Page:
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Supreme Court Justices Pay Tribute to the Late Rex E. Lee

By Lee Davidson

Rex E. Lee always said he learned how to count to five fast when he argued cases before the U.S. Supreme Court. That’s how many justices form the majority needed to win.

Fittingly on Friday, Oct. 18, five justices attended a belated memorial service in Washington, D.C., for the former BYU president–and two of them offered eulogies describing him as one of the best attorneys to argue before their court this century.

Retired Associate Justice Byron White–for whom President Lee was once a clerk–said, “He was an experienced, careful, and very brainy advocate. And he was the epitome of integrity on whom we could rely for straight talk about the cases coming before the court.”

Rex E Lee

While undergoing treatment for cancer in 1987, the late Rex E. Lee left the hospital to argue a case before the U.S. Supreme Court. He is shown here collecting his thoughts in the court’s Solicitor General’s Waiting Room just before presenting his oral argument.

Associate Justice Sandra Day O’Connor, who like President Lee has battled cancer, said, “He inspired all of us with his courage in the face of a terminal illness. Knowing him was one of the greatest privileges of my life. Remembering him will be one of the easiest.”

Listening in the audience were Justices John Paul Stevens, David H. Souter, and Clarence Thomas, and a large crowd of other Washington area government officials, lawyers, and friends who filled the Great Hall of the Justice Department. Also attending were Janet G. Lee and her seven children.

President Lee’s old law firm, Sidley & Austin, organized the service because many in Washington lamented they could not attend Utah services after President Lee died seven months ago, and they wanted to honor his work at the Supreme Court, said Carter Phillips, a partner in the firm.

President Lee argued 59 cases before the Supreme Court in roles as a private attorney, the assistant attorney general in charge of the Justice Department’s Civil Division, and as U.S. solicitor general, which White called, “the lawyer’s lawyer job in the executive branch” to argue its position before the high court.

“He won an exceedingly high percentage of those cases,” O’Connor said, including 23 of the 30 cases he argued as solicitor general during Ronald Reagan’s first term.

She recalled that when right-wing Reagan supporters blasted him for not adhering at all times to Reagan’s policies, President Lee replied, “I’m the solicitor general, not the pamphleteer general.”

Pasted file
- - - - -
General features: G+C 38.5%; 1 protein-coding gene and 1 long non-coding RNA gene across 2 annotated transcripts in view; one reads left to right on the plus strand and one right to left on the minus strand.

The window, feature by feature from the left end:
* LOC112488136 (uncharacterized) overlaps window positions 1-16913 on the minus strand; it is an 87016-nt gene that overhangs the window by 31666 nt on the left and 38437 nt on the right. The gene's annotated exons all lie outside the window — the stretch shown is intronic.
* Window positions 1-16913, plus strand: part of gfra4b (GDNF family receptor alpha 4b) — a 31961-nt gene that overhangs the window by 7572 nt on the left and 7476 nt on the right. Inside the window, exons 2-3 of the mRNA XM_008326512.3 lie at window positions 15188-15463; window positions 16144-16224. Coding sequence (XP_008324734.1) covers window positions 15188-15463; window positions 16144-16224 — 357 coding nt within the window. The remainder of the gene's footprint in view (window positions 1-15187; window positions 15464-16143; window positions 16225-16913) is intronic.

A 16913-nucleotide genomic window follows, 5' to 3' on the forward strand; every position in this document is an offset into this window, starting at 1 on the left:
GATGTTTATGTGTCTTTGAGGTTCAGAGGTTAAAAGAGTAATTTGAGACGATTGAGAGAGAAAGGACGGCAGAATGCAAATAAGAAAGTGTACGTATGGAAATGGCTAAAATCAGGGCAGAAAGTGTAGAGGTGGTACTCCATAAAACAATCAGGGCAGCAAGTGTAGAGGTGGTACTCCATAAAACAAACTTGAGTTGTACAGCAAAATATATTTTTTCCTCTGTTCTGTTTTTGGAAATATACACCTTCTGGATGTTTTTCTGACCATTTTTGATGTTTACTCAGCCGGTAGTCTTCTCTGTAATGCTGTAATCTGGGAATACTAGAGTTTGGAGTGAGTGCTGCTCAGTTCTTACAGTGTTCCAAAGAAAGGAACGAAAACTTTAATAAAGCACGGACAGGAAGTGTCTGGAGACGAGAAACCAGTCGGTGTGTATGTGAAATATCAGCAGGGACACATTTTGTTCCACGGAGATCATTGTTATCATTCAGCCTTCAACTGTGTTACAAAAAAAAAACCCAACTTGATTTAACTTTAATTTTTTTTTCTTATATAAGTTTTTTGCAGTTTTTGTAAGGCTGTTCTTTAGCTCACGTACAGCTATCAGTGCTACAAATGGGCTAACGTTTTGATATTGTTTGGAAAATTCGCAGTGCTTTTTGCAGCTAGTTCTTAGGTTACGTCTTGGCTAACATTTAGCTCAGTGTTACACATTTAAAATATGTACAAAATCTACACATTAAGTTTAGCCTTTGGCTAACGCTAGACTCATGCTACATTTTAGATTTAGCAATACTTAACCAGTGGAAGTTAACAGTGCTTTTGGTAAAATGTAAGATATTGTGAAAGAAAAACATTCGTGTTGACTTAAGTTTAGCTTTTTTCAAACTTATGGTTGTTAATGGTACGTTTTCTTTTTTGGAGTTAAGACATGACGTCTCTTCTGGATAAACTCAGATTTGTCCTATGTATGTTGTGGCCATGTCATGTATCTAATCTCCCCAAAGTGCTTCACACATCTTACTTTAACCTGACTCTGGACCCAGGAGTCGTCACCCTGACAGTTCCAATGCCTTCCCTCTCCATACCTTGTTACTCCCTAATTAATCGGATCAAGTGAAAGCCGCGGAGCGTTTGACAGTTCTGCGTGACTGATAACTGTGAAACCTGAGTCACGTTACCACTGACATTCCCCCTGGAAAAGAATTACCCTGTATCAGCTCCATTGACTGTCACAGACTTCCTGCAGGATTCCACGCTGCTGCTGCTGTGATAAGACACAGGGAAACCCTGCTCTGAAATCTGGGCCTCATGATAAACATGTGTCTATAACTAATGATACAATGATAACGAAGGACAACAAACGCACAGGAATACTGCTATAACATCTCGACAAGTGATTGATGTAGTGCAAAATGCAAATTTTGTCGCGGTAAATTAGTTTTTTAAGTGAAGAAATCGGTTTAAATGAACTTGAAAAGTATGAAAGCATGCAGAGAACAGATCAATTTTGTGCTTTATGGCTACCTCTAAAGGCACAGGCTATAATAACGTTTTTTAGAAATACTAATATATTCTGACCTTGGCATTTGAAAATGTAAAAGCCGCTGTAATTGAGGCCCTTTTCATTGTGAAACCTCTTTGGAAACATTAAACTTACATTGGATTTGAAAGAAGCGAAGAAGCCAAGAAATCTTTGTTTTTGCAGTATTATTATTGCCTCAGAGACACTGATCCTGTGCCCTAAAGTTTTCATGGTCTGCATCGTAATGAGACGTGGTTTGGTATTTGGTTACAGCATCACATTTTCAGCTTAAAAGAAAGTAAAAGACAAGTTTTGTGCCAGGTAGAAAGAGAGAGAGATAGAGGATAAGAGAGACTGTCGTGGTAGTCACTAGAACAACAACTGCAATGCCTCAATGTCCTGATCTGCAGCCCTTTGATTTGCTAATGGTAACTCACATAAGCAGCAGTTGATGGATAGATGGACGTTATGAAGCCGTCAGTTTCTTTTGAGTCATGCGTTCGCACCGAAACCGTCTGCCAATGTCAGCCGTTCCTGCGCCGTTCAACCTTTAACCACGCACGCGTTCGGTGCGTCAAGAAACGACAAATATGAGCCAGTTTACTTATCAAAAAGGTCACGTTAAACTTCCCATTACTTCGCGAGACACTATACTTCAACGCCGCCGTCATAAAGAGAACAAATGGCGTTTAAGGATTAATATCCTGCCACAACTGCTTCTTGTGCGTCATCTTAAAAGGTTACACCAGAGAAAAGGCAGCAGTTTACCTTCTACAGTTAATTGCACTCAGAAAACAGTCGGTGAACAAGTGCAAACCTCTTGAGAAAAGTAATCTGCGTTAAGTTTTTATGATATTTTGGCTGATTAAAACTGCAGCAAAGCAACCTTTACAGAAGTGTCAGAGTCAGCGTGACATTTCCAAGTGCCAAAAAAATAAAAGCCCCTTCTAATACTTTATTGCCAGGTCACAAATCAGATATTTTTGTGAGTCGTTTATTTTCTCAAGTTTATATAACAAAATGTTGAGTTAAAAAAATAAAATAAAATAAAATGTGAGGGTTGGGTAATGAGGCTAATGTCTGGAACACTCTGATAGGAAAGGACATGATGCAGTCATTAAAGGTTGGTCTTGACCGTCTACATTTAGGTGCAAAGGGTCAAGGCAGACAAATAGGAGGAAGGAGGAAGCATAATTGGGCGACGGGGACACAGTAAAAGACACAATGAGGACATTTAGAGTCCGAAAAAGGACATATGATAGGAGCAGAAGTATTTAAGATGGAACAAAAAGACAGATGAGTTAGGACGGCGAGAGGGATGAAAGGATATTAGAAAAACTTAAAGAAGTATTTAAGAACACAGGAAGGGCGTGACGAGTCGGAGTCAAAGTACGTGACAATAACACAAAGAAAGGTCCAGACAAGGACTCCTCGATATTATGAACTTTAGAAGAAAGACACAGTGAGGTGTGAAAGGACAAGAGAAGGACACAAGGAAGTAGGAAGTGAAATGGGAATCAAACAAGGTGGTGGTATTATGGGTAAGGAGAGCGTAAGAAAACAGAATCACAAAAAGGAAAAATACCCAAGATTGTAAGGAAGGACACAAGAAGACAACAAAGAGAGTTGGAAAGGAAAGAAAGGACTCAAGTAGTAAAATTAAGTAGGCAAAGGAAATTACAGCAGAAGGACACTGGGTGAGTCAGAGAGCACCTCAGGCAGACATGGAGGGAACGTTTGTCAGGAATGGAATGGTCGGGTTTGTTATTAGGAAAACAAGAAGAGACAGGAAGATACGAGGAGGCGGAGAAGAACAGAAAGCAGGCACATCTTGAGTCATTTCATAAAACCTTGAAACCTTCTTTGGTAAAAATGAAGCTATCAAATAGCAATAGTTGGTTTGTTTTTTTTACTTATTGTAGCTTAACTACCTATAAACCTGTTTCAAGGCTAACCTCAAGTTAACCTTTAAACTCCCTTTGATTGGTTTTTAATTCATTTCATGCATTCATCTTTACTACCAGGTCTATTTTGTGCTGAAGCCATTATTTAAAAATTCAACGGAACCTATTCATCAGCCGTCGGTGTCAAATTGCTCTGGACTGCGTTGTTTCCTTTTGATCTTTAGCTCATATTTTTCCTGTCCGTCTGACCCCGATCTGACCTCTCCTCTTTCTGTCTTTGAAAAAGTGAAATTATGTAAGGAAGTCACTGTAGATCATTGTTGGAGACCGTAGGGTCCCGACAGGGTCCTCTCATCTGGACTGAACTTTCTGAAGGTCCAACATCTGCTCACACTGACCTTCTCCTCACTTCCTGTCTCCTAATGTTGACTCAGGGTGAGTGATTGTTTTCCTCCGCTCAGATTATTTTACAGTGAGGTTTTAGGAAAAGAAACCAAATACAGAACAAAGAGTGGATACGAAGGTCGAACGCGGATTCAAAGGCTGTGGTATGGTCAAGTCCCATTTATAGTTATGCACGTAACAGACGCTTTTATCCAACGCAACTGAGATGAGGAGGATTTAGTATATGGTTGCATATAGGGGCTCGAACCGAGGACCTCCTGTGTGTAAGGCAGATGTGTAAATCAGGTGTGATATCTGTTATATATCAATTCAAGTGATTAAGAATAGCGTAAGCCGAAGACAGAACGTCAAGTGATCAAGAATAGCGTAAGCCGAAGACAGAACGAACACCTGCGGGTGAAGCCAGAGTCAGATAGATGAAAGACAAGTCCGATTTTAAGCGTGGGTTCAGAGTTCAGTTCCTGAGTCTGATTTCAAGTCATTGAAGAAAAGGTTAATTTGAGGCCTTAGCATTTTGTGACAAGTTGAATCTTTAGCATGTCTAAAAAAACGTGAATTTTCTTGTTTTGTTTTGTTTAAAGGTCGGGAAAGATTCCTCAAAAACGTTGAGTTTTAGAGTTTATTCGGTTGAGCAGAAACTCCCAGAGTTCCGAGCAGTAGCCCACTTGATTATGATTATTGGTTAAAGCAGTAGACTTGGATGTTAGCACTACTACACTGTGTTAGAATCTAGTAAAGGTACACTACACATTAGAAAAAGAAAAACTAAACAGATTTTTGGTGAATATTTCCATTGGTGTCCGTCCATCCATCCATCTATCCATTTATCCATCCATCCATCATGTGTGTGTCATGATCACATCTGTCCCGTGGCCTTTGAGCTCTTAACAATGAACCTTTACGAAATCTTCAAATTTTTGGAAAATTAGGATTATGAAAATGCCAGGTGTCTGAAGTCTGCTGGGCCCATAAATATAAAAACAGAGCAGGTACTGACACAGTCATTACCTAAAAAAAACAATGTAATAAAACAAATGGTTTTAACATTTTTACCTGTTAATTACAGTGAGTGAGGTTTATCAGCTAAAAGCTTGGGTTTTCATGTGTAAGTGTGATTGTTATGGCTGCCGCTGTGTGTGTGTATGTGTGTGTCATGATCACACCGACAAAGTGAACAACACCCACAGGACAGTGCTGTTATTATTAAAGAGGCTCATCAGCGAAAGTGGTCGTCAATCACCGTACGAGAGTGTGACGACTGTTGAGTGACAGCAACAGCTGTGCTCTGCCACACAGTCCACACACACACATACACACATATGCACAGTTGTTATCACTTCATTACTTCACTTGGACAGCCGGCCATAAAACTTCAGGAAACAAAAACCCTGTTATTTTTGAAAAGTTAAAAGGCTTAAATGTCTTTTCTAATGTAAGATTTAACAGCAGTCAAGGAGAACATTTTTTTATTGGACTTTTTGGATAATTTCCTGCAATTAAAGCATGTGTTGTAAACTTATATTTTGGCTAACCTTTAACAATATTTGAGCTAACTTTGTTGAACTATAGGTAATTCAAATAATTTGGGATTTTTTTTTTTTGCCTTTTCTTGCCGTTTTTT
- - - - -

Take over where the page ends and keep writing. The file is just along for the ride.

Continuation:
“I can truthfully say that all of the justices enjoyed Rex Lee’s presentations before us. He was a highly respected advocate, showing not only his detail of knowledge about the case and the law, but exhibiting wit and charm every time,” she added.

“I remember an appearance at the court by Rex Lee [near the end of his 1987 hospitalization for cancer treatment]. Looking very pale and weak, he had to sit on a stool for the only time I saw him do that. I think he wore a wig. But nonetheless, [he was] effective. And we were all very moved by that.”

O’Connor added that President Lee accepted the presidency of BYU on one condition: “That he could still argue cases before our court–in his spare time! Well, he found enough time to do so on nine occasions while he was president of BYU.”

President Lee’s friend, Washington attorney Theodore B. Olson, said, “I’m willing to bet that even as a part-time lawyer, Rex probably had more arguments than any other attorney in private practice in that period.”

He added, “Rex was more comfortable at that [Supreme Court] podium than maybe anyplace else in the world. Part of it was because the court [justices] had long come to accept that Rex was totally prepared, responsive to their concerns and needs, and absolutely honest, even if it meant he would have to acknowledge a weakness in his client’s argument.”

Olson said, “When Rex stood up, the court always seemed to change. It became more animated, almost excited.”

President Lee’s son Tom also spoke and said that his father “was equally at ease talking to an Arizona sawmiller as to the Supreme Court because all men stood on an equal plain in his eyes. He never ever put on airs.”

But he did embarrass his son on family vacations when he regularly “searched for the tallest, fastest roller coasters and always dashed for the first car.” Before the descent of the first hill, President Lee would raise his hands over his head and cry “Yippee” three times as his son pretended not to know him, Tom recalled. “He knew how to enjoy a roller coaster ride.”

Current Acting Solicitor General Walter E. Dellinger said Lee’s influence is still felt in his office because of the people he trained and the standards he set. “Some few people have influence that lasts well beyond their time. One is Rex Lee.”

Reprinted with permission from the Deseret News, Oct. 19, 1996.